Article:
Census Caucus Co-Chairs, Members of Congress, Civil Rights Groups Announce New Bill to Get the 2020 Census Process on Track

Oct 11, 2017
Press Release
Current Census Funding Levels are Woefully Inadequate, Jeopardizing the 2020 Census and its Data

WASHINGTON, DC –Today, Representatives Carolyn B. Maloney (NY-12) and Keith Ellison (MN-5), Co-Chairs of the House Census Caucus, and Reps. Mark Takano (CA-41) and Ruben Gallego (AZ-7) were joined by civil rights groups as they announced a new effort to address the current severe underfunding of the Census Bureau. This announcement comes ahead of Secretary Ross’ testimony on Thursday before the House Committee on Oversight and Government Reform on the 2020 census.

Despite its constitutionally mandated responsibility to conduct a nationwide census every ten years, the Census Bureau’s 2020 Decennial effort is woefully underfunded with budget constraints forcing a scale back of its 2018 end-to-end test, a dress rehearsal during which all new technologies and counting methods are meant to be tested and evaluated. Due to these cuts, rural and suburban communities, as well as communities with high levels of military personnel, have been dropped entirely from operations testing and the Spanish language test in Puerto Rico has been canceled. Work on advertising campaigns and partnership programs are also delayed. All of this is particularly ominous if we are to fulfill our constitutional mandate of an accurate count in 2020.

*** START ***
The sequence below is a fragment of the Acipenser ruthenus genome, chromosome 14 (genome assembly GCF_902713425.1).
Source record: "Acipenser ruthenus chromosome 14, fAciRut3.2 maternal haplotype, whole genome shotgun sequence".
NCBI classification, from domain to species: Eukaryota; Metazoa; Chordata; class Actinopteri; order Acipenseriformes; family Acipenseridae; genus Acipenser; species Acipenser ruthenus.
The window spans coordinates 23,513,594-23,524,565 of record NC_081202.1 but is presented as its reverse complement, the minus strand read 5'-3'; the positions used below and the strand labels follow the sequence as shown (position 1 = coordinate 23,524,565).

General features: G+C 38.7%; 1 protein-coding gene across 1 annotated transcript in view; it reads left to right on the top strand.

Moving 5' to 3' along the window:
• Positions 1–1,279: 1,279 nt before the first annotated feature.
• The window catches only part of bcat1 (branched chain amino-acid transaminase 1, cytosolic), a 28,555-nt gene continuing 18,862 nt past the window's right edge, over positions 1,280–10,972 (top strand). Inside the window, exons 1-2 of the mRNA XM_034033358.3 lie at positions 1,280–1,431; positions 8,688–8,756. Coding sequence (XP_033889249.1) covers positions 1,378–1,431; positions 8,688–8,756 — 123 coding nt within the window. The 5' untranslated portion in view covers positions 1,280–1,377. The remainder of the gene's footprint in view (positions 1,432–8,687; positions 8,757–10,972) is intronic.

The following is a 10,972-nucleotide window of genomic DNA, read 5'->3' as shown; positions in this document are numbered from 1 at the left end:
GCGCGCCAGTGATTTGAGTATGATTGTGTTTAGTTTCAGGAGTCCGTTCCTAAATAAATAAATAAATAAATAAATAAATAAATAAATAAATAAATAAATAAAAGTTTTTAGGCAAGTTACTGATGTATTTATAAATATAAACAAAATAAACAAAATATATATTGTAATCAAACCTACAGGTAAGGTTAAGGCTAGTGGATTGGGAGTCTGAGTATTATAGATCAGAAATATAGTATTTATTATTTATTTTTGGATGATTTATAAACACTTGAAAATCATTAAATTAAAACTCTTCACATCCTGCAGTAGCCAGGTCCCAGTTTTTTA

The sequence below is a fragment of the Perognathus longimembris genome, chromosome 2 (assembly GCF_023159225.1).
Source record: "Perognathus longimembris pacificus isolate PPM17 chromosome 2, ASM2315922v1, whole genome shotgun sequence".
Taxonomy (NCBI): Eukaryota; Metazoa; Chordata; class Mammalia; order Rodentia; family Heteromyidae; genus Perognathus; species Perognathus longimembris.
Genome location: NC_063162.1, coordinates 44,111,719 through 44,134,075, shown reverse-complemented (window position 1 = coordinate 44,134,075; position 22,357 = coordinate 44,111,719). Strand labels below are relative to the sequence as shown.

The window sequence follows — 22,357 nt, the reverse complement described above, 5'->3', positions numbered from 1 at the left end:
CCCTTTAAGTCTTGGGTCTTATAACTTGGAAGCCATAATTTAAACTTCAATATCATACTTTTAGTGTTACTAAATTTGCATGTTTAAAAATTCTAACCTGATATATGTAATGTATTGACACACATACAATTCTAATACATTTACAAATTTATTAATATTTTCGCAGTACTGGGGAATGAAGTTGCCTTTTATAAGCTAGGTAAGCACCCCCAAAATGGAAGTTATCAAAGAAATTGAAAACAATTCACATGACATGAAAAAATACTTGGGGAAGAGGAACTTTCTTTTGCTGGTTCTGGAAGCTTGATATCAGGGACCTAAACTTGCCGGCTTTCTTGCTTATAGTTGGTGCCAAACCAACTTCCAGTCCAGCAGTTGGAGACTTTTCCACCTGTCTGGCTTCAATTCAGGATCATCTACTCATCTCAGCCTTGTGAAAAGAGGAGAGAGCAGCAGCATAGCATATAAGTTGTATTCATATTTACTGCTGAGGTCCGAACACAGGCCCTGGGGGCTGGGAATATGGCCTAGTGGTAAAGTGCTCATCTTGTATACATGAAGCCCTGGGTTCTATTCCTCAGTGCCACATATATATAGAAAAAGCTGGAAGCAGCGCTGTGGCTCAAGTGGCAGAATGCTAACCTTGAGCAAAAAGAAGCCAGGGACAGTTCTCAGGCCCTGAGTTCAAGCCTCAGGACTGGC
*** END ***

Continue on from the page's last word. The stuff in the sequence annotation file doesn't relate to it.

“Counting every person in this country every ten years is a Constitutional obligation that dates back to our founding, yet because of chronic underfunding the 2020 Census is at serious risk of failure,” said Rep. Maloney. “With just three years to go before the 2020 Census, critical planning, testing and outreach are being cut back due to lack of funds and the Census Bureau is in desperate need of additional funding now to get things back on track. That is why today, we are introducing the 2020 American Census Investment Act. This bill will provide the Census Bureau with the funding it needs to conduct a fair, accurate, and cost effective census. The choice is simple – we can pay now or ask our constituents to pay far more later down the road – or worse, we can own the first ever failure to fulfill our Constitutional duty to deliver a full, fair and complete count of the nation. ”

“Ours is supposed to be a government of we, the people — but that doesn’t work if Congress doesn’t take its stewardship of democracy seriously,” said Rep. Ellison. “Instead of undermining and under-funding our constitutional duty to count everyone, Congress should do its job and ensure fair representation for all Americans."